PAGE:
China has risen from a severely impoverished nation just a little more than 40 years ago to the second-largest economy in the world today. With the world’s largest population, it is also the world’s largest consumer of agricultural products. The country’s agricultural imports surpassed both the U.S. and the EU last year, topping more than +$133 billion. Obviously, China’s growing global economic influence and the economic and trade policies it maintains have significant implications for American producers. The USDA’s Foreign Agricultural Service (FSA) recently released a new report that takes a deep dive into China’s evolving demand and the implications for U.S. agriculture. The full report, titled “China: Evolving Demand in the World’s Largest Agricultural Import Market” is available HERE. It’s worth the time to read and fully digest.
FSA also identifies the biggest challenges moving forward, which may not be what you think. While implementation of the U.S.-China Economic and Trade (Phase One) Agreement and the economic response to Covid-19 currently overshadows the trade landscape, FSA says the biggest challenges facing U.S. agricultural exports in China are more competition from other suppliers and U.S. agriculture’s ability to meet increasingly diverse Chinese import needs. Below are a few of the details and key points the FSA touches upon:
China’s Recent Import History: Spurred by a combination of rising income and living standards, increased urbanization, concerns about food safety, and China’s entry into the World Trade Organization in 2001, the average Chinese diet has changed dramatically. Between 2000 and 2019, per capita consumption of poultry increased +32%, soybean oil consumption more than quadrupled, and fluid milk intake more than tripled. With per capita arable land less than one-fifth that of the U.S., China’s import growth at the start of the 2000s was driven by land-intensive commodities like soybeans in cotton.
Import growth for bulk commodities as well as intermediate products stalled in 2012 when China’s meteoric economic growth of the previous decade began to slow. U.S. agricultural exports to China peaked that year at $25.9 billion with a market share of 25%. Both figures have been in decline since then. A strong U.S. dollar, lagging compliance with China’s import requirements, especially for value-added products, and China’s effort to diversify its agricultural suppliers have all been contributing to the decline. More recently, trade tensions and retaliatory tariffs have led to further slides in market share. U.S market share dropped -9 percentage points between 2017 and 2019 to 10%, the lowest in 20 years based on available data.
China’s grain imports have rebounded in 2020, in part due to the country’s efforts to rebuild its hog herd after being decimated by African Swine Fever (ASF), as well as to make good on trade pledges made under the U.S.-China Phase One Agreement. Feed ingredients destined for the livestock and poultry industries dominate U.S. exports to China. Below is a closer look at those and other U.S. bulk commodities exports:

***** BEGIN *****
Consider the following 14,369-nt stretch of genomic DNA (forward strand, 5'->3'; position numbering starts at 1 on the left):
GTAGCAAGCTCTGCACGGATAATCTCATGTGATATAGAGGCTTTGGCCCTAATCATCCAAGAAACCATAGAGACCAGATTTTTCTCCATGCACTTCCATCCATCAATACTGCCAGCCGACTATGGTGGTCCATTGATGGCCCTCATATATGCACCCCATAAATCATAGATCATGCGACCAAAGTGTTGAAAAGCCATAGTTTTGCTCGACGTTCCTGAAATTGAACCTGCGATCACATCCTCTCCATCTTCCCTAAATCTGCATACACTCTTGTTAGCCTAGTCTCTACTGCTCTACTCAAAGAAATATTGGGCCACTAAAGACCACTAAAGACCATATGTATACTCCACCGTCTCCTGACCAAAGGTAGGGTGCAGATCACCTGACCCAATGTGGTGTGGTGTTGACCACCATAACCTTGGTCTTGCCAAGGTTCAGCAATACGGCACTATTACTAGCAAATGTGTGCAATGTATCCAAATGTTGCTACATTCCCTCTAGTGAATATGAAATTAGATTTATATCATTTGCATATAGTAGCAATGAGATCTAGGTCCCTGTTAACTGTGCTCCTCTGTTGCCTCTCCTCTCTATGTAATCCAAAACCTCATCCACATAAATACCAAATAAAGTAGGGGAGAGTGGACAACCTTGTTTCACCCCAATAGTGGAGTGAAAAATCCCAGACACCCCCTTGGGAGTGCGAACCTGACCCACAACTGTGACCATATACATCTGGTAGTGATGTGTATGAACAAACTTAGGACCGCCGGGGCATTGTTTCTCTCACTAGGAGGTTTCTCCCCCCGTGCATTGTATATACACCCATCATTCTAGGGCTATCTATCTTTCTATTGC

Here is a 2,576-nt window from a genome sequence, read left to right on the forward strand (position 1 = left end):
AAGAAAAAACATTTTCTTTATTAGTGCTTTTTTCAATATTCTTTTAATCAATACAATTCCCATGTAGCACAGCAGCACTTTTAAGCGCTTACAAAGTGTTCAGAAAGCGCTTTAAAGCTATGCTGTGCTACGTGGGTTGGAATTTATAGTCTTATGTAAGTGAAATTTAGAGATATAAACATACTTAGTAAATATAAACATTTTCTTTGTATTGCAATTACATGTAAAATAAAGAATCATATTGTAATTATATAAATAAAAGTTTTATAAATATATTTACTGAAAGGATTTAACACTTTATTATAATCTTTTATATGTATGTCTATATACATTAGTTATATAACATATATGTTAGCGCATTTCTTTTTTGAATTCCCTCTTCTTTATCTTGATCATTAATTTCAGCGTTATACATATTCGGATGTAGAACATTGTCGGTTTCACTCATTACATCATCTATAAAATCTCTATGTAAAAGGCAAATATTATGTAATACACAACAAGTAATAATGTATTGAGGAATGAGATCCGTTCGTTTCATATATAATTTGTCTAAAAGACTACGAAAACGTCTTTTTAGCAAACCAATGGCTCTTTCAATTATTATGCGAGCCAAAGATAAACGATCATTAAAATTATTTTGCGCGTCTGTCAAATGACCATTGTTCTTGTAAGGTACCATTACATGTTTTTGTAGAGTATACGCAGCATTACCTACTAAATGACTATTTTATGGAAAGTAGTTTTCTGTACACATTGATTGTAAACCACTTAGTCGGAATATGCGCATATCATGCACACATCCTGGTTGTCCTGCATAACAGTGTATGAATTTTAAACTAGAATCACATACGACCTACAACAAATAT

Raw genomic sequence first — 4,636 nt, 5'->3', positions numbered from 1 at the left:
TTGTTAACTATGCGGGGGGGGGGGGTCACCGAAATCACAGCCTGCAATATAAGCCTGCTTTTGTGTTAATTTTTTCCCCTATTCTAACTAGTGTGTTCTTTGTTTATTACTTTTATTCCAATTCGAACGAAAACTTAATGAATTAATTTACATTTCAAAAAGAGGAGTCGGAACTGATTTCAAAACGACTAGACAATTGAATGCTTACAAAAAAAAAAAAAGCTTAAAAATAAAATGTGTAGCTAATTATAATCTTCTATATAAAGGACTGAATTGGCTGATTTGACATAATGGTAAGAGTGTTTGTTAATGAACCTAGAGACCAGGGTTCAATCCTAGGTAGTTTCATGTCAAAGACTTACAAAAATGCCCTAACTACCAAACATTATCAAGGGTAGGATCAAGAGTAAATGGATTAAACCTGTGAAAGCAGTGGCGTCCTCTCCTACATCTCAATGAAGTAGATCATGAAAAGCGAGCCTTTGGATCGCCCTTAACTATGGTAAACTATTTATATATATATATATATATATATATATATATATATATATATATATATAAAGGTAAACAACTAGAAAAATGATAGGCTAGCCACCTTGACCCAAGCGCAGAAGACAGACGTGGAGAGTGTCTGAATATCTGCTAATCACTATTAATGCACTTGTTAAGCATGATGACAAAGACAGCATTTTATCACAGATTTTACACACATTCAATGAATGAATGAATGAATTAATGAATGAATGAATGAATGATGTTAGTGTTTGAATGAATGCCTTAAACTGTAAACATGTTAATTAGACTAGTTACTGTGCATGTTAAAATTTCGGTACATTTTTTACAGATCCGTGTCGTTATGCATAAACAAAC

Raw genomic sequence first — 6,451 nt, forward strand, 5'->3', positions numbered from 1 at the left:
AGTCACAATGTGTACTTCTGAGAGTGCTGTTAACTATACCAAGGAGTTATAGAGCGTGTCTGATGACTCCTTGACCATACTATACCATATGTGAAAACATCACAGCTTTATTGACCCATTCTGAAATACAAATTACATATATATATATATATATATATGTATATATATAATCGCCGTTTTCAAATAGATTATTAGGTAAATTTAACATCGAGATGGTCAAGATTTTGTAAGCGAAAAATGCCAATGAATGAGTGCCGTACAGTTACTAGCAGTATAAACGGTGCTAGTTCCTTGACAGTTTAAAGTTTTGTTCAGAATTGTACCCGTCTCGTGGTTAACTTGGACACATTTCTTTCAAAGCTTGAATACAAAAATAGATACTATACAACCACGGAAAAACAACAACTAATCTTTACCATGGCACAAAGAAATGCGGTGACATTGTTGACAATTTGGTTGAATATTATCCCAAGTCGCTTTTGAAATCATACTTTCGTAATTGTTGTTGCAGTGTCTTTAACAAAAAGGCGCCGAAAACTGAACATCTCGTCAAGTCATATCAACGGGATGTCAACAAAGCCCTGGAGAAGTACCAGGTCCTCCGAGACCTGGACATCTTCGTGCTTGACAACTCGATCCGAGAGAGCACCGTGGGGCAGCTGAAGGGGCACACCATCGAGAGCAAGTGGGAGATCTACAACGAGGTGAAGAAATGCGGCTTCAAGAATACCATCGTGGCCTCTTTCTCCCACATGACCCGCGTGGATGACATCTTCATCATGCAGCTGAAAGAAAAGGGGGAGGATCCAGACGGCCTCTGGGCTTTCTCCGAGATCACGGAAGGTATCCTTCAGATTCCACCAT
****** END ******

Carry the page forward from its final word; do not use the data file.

- Soybeans: On average, soybeans have accounted for over half of U.S. agricultural shipments to China since 2001. U.S. soybean exports have lost ground to Brazilian supplies as the latter expands production and maintains price competitiveness on a favorable exchange rate. Brazil surpassed the United States as the largest soybean supplier to China in 2013. Since 2018, ASF has flattened soybean demand growth in China. The combined impact of increased competition and slower demand growth has reduced U.S. soybean exports below where they would have been if ASF and a weak real were not present.
- Other Feed Grains: Other feed ingredients, such as coarse grains, DDGs, and feeds and fodders were important drivers of U.S. agricultural exports to China between 2012 and 2016 but waned during 2017 through 2019 as China drew down its large corn stocks and discouraged imports of corn substitutes, including imposing high tariffs on U.S. DDGs and sorghum. U.S. sorghum exports started to rebound in 2020 after China waived tariffs on the grain as part of the Phase One Agreement.
- Cotton: Cotton and hides used to account for a significant portion of U.S. exports to China, with the world’s largest textile and leather product industries. However, China’s import demand for both input materials has declined along with world demand for cotton and leather products. Cotton imports also dropped off precipitously as China engaged in a period of stockpiling in order to support domestic producers, which carried over to wheat, rice, and corn in state reserves as well.